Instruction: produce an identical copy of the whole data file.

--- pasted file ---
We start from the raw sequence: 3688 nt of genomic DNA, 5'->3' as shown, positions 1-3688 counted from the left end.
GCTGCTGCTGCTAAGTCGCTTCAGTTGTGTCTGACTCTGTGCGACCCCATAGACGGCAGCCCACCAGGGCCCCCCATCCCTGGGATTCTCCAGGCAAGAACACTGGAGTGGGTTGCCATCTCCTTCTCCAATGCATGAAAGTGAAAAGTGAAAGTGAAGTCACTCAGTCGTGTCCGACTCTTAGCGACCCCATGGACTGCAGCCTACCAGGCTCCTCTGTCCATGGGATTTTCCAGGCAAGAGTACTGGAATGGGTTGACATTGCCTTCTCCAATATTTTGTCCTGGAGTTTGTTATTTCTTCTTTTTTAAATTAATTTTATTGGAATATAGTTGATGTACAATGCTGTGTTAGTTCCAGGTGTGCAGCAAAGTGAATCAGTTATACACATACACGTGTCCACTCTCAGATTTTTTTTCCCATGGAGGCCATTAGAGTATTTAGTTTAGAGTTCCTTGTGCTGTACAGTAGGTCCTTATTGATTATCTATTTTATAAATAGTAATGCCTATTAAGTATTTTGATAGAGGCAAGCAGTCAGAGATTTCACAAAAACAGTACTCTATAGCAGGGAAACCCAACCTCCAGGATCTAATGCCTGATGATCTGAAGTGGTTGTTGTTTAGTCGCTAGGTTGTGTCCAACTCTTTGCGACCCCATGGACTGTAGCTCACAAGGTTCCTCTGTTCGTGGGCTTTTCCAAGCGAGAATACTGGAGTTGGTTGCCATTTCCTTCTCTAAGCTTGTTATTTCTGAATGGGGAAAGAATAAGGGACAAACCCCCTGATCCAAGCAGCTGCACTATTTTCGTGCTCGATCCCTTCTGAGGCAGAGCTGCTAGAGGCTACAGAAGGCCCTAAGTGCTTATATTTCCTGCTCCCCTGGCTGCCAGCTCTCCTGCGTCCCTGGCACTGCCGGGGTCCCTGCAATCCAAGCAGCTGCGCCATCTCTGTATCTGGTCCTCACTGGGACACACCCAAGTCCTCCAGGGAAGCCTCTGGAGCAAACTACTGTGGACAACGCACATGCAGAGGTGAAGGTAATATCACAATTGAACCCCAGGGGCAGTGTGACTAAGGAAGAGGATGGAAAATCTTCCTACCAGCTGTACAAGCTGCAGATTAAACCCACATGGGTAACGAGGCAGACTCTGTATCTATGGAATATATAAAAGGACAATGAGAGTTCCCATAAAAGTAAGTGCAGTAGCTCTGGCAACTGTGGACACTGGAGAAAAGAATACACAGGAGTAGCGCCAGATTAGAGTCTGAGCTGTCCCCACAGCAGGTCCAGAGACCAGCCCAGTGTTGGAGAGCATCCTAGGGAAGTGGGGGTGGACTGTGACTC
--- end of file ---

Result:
We start from the raw sequence: 3688 nt of genomic DNA, 5'->3' as shown, positions 1-3688 counted from the left end.
GCTGCTGCTGCTAAGTCGCTTCAGTTGTGTCTGACTCTGTGCGACCCCATAGACGGCAGCCCACCAGGGCCCCCCATCCCTGGGATTCTCCAGGCAAGAACACTGGAGTGGGTTGCCATCTCCTTCTCCAATGCATGAAAGTGAAAAGTGAAAGTGAAGTCACTCAGTCGTGTCCGACTCTTAGCGACCCCATGGACTGCAGCCTACCAGGCTCCTCTGTCCATGGGATTTTCCAGGCAAGAGTACTGGAATGGGTTGACATTGCCTTCTCCAATATTTTGTCCTGGAGTTTGTTATTTCTTCTTTTTTAAATTAATTTTATTGGAATATAGTTGATGTACAATGCTGTGTTAGTTCCAGGTGTGCAGCAAAGTGAATCAGTTATACACATACACGTGTCCACTCTCAGATTTTTTTTCCCATGGAGGCCATTAGAGTATTTAGTTTAGAGTTCCTTGTGCTGTACAGTAGGTCCTTATTGATTATCTATTTTATAAATAGTAATGCCTATTAAGTATTTTGATAGAGGCAAGCAGTCAGAGATTTCACAAAAACAGTACTCTATAGCAGGGAAACCCAACCTCCAGGATCTAATGCCTGATGATCTGAAGTGGTTGTTGTTTAGTCGCTAGGTTGTGTCCAACTCTTTGCGACCCCATGGACTGTAGCTCACAAGGTTCCTCTGTTCGTGGGCTTTTCCAAGCGAGAATACTGGAGTTGGTTGCCATTTCCTTCTCTAAGCTTGTTATTTCTGAATGGGGAAAGAATAAGGGACAAACCCCCTGATCCAAGCAGCTGCACTATTTTCGTGCTCGATCCCTTCTGAGGCAGAGCTGCTAGAGGCTACAGAAGGCCCTAAGTGCTTATATTTCCTGCTCCCCTGGCTGCCAGCTCTCCTGCGTCCCTGGCACTGCCGGGGTCCCTGCAATCCAAGCAGCTGCGCCATCTCTGTATCTGGTCCTCACTGGGACACACCCAAGTCCTCCAGGGAAGCCTCTGGAGCAAACTACTGTGGACAACGCACATGCAGAGGTGAAGGTAATATCACAATTGAACCCCAGGGGCAGTGTGACTAAGGAAGAGGATGGAAAATCTTCCTACCAGCTGTACAAGCTGCAGATTAAACCCACATGGGTAACGAGGCAGACTCTGTATCTATGGAATATATAAAAGGACAATGAGAGTTCCCATAAAAGTAAGTGCAGTAGCTCTGGCAACTGTGGACACTGGAGAAAAGAATACACAGGAGTAGCGCCAGATTAGAGTCTGAGCTGTCCCCACAGCAGGTCCAGAGACCAGCCCAGTGTTGGAGAGCATCCTAGGGAAGTGGGGGTGGACTGTGACTC